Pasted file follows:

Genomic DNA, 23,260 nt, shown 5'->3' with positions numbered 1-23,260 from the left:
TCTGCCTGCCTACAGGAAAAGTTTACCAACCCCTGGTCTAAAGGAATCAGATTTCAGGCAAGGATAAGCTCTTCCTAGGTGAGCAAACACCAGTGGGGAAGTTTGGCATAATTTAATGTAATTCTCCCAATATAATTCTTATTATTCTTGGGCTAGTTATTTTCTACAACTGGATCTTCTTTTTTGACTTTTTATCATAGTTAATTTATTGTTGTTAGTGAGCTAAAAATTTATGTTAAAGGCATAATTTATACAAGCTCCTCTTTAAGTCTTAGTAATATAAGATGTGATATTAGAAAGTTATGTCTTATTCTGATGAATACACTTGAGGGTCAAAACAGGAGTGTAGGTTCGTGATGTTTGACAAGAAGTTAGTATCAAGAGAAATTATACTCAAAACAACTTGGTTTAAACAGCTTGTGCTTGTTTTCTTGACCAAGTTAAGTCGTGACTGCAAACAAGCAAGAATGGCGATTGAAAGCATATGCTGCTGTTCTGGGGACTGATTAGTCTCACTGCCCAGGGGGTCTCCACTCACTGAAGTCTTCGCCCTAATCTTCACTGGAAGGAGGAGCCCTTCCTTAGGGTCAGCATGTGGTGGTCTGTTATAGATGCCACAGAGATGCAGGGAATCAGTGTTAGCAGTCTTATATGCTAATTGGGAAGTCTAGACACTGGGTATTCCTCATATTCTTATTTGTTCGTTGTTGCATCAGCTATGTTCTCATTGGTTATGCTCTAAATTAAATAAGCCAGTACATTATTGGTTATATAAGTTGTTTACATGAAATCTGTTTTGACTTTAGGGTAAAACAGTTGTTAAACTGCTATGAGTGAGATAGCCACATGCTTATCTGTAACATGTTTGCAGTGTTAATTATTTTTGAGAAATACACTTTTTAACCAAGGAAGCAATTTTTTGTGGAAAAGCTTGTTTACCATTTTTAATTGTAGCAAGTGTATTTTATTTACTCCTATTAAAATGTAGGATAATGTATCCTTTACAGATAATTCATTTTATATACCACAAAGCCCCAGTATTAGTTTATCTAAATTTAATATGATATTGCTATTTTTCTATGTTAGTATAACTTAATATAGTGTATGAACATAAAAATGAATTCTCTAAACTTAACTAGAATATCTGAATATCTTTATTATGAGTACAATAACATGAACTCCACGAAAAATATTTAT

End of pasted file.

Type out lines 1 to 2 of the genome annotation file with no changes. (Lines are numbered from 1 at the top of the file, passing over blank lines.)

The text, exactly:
Genomic DNA, 23,260 nt, shown 5'->3' with positions numbered 1-23,260 from the left:
TCTGCCTGCCTACAGGAAAAGTTTACCAACCCCTGGTCTAAAGGAATCAGATTTCAGGCAAGGATAAGCTCTTCCTAGGTGAGCAAACACCAGTGGGGAAGTTTGGCATAATTTAATGTAATTCTCCCAATATAATTCTTATTATTCTTGGGCTAGTTATTTTCTACAACTGGATCTTCTTTTTTGACTTTTTATCATAGTTAATTTATTGTTGTTAGTGAGCTAAAAATTTATGTTAAAGGCATAATTTATACAAGCTCCTCTTTAAGTCTTAGTAATATAAGATGTGATATTAGAAAGTTATGTCTTATTCTGATGAATACACTTGAGGGTCAAAACAGGAGTGTAGGTTCGTGATGTTTGACAAGAAGTTAGTATCAAGAGAAATTATACTCAAAACAACTTGGTTTAAACAGCTTGTGCTTGTTTTCTTGACCAAGTTAAGTCGTGACTGCAAACAAGCAAGAATGGCGATTGAAAGCATATGCTGCTGTTCTGGGGACTGATTAGTCTCACTGCCCAGGGGGTCTCCACTCACTGAAGTCTTCGCCCTAATCTTCACTGGAAGGAGGAGCCCTTCCTTAGGGTCAGCATGTGGTGGTCTGTTATAGATGCCACAGAGATGCAGGGAATCAGTGTTAGCAGTCTTATATGCTAATTGGGAAGTCTAGACACTGGGTATTCCTCATATTCTTATTTGTTCGTTGTTGCATCAGCTATGTTCTCATTGGTTATGCTCTAAATTAAATAAGCCAGTACATTATTGGTTATATAAGTTGTTTACATGAAATCTGTTTTGACTTTAGGGTAAAACAGTTGTTAAACTGCTATGAGTGAGATAGCCACATGCTTATCTGTAACATGTTTGCAGTGTTAATTATTTTTGAGAAATACACTTTTTAACCAAGGAAGCAATTTTTTGTGGAAAAGCTTGTTTACCATTTTTAATTGTAGCAAGTGTATTTTATTTACTCCTATTAAAATGTAGGATAATGTATCCTTTACAGATAATTCATTTTATATACCACAAAGCCCCAGTATTAGTTTATCTAAATTTAATATGATATTGCTATTTTTCTATGTTAGTATAACTTAATATAGTGTATGAACATAAAAATGAATTCTCTAAACTTAACTAGAATATCTGAATATCTTTATTATGAGTACAATAACATGAACTCCACGAAAAATATTTAT